Fall kick-off

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September 10, 2015 -  By

Now is the time for lawn care operators to control fall weeds before they take root.

Autumn is approaching, which means those pesky fall weeds will soon be sprouting. And for many lawn care operators, autumn also means time for client contract renewals, so it’s a good idea to put a stop to the wild carrot, thistle, dandelions and other turf invaders before they take root.

Chris Lemcke

Chris Lemcke

“You’re often judged on the lawn and how good it looks based on the weeds,” said Chris Lemcke, national technical director of Weed Man U.S.A. in Oshawa, Ontario. “With contract renewals in the fall, it’s important to make sure your lawns look good.”

Cool-season turfgrass markets in the upper Midwest and the Northeast received an abundance of rain this spring and summer. Matt Cavanaugh, a research scientist from the University of Minnesota, says these rainy conditions may result in more weeds than usual this fall.

Fall also triggers perennial weeds to start moving carbohydrates to the roots to survive the winter and to have energy to begin growing again in the spring, which Cavanaugh says is an effective, natural tool for lawn care operators (LCOs) to utilize.

“These actively-growing plants pull systemic herbicides into the root system with the movement of carbohydrates, providing greater weed control than other times of the year,” he said. “If you can only do weed control for perennial weeds one time during the year, always make it during the fall.”

Matt Cavanaugh

Matt Cavanaugh

In the West and the Pacific Northwest, spring and summer were very dry. Lemcke says dry conditions can make weeds harder to control because plants close their stomata and develop a hard, waxy cuticle to retain moisture, making it more difficult for the herbicide to soak into the plant. Lemcke adds that LCOs also have to be careful when using herbicides and other products when it is hotter than 90 degrees, because a blanket treatment can weaken a lawn. He recommends performing spot treatments in late summer and early fall to stay on top of the weeds before they become an issue.

“The important thing is to have your employees trained to treat the weeds as they arise,” Lemcke said. “Right now we are spot treating to make sure the guys are on top of it.”

Warm-season turfgrass markets also saw more rainfall this spring and summer, which can make weeds such as dollarweed and sedges more prominent, said Anita Alexander, a field research scientist for Dow AgroSciences Turf & Ornamental. But she says the biggest threat to warm-season turf this fall is Poa annua, or annual bluegrass. Several states have documented an herbicide-resistant form of the weed, she adds. The resistance is caused by overuse of the same treatments without rotating chemicals.

Anita Alexander

Anita Alexander

“If the same modes of action are used in the coming year, the issue will continue to worsen and control of Poa annua in turfgrass settings will be more problematic,” she said.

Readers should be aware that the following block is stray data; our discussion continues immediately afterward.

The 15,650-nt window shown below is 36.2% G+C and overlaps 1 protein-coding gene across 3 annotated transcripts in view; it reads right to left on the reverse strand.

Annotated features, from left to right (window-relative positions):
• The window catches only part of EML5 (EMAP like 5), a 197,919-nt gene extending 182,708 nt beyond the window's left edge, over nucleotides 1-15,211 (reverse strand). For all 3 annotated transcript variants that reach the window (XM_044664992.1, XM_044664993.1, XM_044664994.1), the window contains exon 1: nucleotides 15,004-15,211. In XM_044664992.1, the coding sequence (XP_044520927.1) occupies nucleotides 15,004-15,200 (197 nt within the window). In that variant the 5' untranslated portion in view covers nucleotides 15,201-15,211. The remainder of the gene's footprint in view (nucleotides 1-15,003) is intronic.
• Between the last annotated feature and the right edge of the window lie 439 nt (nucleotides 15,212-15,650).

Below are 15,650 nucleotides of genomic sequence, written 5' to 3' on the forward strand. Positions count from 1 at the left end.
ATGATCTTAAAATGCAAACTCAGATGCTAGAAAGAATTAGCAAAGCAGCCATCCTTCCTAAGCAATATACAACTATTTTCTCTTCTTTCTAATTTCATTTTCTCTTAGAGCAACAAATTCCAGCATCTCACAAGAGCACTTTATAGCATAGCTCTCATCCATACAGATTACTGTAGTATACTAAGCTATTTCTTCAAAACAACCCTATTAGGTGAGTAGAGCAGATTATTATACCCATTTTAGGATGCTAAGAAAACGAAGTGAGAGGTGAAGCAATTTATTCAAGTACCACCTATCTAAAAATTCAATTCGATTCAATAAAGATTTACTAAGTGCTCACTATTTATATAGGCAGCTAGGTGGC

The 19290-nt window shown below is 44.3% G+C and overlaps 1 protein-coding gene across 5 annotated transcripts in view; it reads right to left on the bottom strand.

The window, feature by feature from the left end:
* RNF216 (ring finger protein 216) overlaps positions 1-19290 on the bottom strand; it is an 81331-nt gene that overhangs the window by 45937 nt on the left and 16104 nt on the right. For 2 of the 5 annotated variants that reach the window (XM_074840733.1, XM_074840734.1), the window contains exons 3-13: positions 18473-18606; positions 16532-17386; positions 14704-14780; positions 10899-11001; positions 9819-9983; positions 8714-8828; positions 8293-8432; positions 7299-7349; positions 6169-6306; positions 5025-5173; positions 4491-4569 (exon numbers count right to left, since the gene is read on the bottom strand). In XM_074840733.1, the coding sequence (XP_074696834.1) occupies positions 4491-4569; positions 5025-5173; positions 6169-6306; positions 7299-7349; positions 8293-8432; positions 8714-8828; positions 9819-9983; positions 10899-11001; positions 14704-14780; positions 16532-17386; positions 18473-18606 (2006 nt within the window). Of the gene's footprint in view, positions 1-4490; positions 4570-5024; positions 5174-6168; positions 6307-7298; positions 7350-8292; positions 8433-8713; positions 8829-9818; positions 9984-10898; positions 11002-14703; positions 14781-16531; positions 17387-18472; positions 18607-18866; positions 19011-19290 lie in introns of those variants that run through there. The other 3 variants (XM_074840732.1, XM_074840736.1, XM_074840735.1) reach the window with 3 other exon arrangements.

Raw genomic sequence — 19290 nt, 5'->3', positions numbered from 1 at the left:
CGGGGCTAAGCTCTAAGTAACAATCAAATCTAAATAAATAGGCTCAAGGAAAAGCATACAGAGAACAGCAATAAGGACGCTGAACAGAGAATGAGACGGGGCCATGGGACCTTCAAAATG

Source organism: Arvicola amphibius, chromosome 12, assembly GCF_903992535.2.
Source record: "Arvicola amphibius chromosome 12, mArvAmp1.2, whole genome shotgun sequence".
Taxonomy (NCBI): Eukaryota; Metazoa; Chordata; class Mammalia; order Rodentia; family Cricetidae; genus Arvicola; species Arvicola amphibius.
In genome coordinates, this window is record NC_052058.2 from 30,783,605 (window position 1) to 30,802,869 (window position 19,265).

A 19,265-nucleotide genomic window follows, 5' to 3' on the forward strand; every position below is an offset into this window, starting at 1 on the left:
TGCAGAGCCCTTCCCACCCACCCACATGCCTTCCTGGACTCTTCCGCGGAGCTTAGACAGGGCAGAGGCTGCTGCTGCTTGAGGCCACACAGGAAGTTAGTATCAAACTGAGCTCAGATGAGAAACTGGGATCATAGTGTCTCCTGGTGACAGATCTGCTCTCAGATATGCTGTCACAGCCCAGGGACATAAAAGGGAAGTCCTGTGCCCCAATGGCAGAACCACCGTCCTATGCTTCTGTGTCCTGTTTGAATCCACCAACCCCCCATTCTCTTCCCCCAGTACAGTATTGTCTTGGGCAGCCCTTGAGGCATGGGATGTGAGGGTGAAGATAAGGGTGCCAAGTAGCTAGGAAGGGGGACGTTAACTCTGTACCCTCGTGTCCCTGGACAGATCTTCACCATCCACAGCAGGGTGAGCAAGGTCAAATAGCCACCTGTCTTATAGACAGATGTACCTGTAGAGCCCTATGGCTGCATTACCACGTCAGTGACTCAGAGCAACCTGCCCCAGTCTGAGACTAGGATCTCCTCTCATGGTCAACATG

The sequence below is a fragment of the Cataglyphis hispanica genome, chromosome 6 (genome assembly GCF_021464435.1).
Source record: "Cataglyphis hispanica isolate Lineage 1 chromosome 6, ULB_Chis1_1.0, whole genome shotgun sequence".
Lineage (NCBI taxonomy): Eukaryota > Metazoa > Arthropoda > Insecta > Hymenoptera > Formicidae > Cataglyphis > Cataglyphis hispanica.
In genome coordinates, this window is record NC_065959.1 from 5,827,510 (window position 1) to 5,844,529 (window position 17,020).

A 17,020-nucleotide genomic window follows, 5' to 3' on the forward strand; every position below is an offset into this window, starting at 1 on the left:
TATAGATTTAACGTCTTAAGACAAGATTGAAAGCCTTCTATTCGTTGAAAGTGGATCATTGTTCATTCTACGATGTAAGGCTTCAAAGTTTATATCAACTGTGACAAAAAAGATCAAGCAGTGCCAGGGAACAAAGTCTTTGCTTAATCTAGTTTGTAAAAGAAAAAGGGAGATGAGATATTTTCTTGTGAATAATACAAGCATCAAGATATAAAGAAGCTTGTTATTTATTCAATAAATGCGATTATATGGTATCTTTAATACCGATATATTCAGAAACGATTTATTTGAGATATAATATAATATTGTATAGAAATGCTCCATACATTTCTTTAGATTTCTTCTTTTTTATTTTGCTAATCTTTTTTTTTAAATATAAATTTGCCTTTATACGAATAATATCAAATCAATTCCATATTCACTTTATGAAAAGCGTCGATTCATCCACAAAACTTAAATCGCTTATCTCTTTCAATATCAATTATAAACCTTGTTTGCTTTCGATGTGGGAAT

Preventing fall weeds

Most LCOs agree that maintaining a thick, healthy lawn throughout the year is the best way to combat fall weeds, and educating the homeowner on how to properly care for their lawn between treatments also can help keep weeds at bay. For example, mowing the lawn at its recommended height will allow the turf to have longer roots that can more easily reach underground water supplies and absorb more sunlight. Raking fallen leaves on a weekly basis will prevent the leaves from smothering the grass. September is also the time of year LCOs should recommend their clients receive aeration and over-seeding services using improved varieties to turfgrass that require less water and are more disease tolerant.

“The thicker and healthier the plant, the fewer the weeds,” Lemcke said.

Proper fertilization is also important for maintaining a healthy lawn, said Jamie Breuninger, technical leader at Dow AgroSciences Turf & Ornamental. Fall fertilization will allow cool-season grasses to spread and thicken, resulting in less room for weeds to thrive. For example, fertilizing in the fall is an effective way to manage crabgrass in the spring, Breuninger said, as crabgrass needs light to germinate and dense turf means less light at the soil surface and less room for the annual grasses to take hold.

“Fall fertilization will allow the cool-season grass to spread,” he said. “As the grass thickens, there is less room for the weeds to take over.”

Fertilization is also beneficial for warm-season lawns.

“Fall fertilization can improve the turfgrass health going into winter and allow it to overcome disease pressure and winter damage,” Alexander said. “Fertilizers should be applied in early fall before the warm-season grasses go into winter dormancy.”

Aaron Hathaway

Aaron Hathaway

Aaron Hathaway, a research assistant at Michigan State University’s Department of Plants, Soil & Microbial Sciences, says it’s a good idea for LCOs to communicate to their clients how fall herbicide applications work. With spring herbicide treatments, homeowners are used to seeing the “curling, twisting, pleasing sight” of dying weeds because the product moves to the new growth above ground. Herbicides applied in the fall move mostly below ground, so homeowners see less of “these torturous signs of the looming death to come.”

“Prepare clients with an understanding of why fall-timed herbicide applications are better and what to expect,” Hathaway said. “They can expect more bang for their buck and a healthy, relatively weed-free lawn in the spring.”

Cavanaugh agrees that client communication is key.

“Communication of current weather conditions and how they relate to lawn care will always go a long way,” he said. “Being informative to your customers will go a long way in developing a loyal customer base.”

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